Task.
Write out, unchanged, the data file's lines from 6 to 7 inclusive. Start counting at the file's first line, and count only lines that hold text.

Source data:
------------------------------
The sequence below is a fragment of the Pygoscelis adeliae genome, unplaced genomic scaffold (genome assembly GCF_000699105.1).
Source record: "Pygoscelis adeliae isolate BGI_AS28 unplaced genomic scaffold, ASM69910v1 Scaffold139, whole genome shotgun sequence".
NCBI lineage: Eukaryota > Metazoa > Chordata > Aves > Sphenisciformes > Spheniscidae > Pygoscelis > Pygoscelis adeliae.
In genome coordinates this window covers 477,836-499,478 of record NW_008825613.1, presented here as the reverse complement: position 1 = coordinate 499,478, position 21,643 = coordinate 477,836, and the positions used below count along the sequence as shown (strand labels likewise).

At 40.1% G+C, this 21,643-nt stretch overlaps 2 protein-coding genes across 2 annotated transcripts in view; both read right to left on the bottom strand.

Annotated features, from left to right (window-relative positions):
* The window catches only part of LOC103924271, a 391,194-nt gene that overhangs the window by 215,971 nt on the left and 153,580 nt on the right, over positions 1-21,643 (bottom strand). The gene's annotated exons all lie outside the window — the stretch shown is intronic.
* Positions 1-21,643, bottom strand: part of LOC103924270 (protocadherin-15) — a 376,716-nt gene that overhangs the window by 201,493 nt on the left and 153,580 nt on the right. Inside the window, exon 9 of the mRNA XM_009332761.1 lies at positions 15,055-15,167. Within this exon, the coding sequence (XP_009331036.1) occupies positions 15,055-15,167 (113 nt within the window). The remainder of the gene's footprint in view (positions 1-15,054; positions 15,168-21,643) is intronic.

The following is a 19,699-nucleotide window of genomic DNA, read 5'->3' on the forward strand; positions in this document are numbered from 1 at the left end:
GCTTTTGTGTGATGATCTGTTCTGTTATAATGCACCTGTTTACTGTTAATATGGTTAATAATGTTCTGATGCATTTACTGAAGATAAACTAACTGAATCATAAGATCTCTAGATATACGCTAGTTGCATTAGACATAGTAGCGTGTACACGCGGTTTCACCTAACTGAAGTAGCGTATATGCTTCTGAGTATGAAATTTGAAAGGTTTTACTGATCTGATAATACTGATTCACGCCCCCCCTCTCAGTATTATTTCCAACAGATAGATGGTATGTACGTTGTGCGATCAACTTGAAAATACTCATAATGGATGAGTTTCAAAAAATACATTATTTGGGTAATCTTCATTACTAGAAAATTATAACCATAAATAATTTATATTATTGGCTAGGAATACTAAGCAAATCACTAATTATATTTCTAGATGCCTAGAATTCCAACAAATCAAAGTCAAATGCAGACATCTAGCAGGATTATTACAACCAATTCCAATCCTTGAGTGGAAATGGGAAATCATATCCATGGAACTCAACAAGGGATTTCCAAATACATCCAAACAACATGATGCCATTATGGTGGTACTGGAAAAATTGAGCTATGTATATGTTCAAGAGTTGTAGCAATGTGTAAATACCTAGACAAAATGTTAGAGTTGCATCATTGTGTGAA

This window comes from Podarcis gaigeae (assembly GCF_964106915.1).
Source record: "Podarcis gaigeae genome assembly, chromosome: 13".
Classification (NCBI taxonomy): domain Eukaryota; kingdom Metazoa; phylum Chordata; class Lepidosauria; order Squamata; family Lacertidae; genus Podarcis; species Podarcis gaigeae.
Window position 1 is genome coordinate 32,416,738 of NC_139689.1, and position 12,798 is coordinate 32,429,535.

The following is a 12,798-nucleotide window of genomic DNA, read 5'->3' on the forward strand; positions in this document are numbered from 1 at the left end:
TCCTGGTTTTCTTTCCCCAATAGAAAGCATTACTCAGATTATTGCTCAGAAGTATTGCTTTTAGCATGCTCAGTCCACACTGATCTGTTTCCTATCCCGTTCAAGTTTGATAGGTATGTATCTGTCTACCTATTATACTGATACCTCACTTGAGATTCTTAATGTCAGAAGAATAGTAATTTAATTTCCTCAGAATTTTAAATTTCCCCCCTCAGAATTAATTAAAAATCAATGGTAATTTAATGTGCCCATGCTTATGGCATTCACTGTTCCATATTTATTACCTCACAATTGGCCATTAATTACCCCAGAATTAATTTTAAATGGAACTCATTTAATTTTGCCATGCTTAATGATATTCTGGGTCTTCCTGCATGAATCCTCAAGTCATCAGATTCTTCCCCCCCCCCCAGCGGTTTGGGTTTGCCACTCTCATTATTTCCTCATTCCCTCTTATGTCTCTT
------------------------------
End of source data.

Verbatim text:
Annotated features, from left to right (window-relative positions):
* The window catches only part of LOC103924271, a 391,194-nt gene that overhangs the window by 215,971 nt on the left and 153,580 nt on the right, over positions 1-21,643 (bottom strand). The gene's annotated exons all lie outside the window — the stretch shown is intronic.